Friday, July 22, 2011

Book Recommendation: The Knife of Never Letting Go

Not too long ago I saw someone recommend The Knife of Never Letting Go by Patrick Ness. Knowing nothing about it, I picked it up... and I'm so so glad I did.

Todd Hewitt lives in a world where all the women are dead, animals talk, and men hear each other's thoughts. In a month he will be 13 and make the transition from boy to man... the last to come of age in the entire settlement of Prentisstown. But when he and his dog find a silent gap in the constant Noise of the world, he is suddenly in danger. He must run for his life, trying to keep ahead of the men who are hunting him and who can hear his every thought.

This book did so many things right. From the beginning the Noise—the constant barrage of thoughts from animals and people alike—is totally believable. It's fascinating too, and it really pulled me in. As a Big Idea, it works! And not only that, but the world that has developed because of the Noise works too.

The moral dilemmas are completely gripping. The book doesn't flinch away from questions about morality and the ability to take a person's life, or about what makes a creature a “person” or what separates a boy from a man. Todd faces some very heavy moral issues over the course of the book, and I felt like I was right there in his shoes in every case.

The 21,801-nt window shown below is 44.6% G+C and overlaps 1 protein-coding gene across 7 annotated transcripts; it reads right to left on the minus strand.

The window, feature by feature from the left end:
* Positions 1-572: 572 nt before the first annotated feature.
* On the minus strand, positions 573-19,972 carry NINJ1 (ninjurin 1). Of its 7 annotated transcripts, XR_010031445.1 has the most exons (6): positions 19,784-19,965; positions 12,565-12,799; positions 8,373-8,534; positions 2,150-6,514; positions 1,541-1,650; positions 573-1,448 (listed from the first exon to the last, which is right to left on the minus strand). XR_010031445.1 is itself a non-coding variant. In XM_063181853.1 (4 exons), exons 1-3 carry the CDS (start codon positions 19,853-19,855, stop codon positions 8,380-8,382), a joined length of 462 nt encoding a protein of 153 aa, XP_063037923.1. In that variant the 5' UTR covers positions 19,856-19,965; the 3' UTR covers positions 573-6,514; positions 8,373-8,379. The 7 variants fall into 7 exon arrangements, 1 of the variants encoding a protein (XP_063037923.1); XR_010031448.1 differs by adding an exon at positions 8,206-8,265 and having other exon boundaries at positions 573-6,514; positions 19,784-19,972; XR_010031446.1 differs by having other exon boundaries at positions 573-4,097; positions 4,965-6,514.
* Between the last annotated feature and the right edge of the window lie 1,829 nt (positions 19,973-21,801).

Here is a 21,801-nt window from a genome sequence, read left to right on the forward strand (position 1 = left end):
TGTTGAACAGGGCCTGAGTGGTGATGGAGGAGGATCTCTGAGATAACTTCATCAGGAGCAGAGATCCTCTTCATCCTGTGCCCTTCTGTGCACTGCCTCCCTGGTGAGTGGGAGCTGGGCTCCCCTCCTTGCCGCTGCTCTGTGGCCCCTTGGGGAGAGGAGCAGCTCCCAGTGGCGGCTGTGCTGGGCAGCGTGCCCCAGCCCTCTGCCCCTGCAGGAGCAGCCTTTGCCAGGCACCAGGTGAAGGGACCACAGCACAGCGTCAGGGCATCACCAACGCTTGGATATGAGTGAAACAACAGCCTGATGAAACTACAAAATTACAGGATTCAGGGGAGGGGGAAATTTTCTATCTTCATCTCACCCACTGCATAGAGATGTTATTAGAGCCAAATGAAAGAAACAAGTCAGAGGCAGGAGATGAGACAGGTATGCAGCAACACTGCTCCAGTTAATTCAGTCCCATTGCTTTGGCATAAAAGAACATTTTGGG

The plot moves quickly and kept me flipping pages. I don't think I put it down for a second all throughout the second half. Ness leaves a few mysteries until the very end of the book, and by the time I got the answers I was half wild with needing to know the truth.

The characters work well and interact beautifully. I adored Manchee, the dog, and he now has a place of honor at the top of my “favorite fictional animals” list. I can't really say more about the characters without giving too much away, but... they were great.

And Todd's voice is just so real and comfortable. I truly enjoyed spending time listening to him.

Overall: definitely one of my favorite books from the past few months, and probably one of my favorites this year as well. I hope I can get my hands on the next book in the series soon!

On Satire

Yesterday I saw the following link on a friend's Facebook page: In praise of Joanne Rowling's Hermione Granger series

I followed the link and read the article, and as I read I found myself growing more and more upset. When I finished I wrote the follow comment on my friend's link:

This article made me really angry.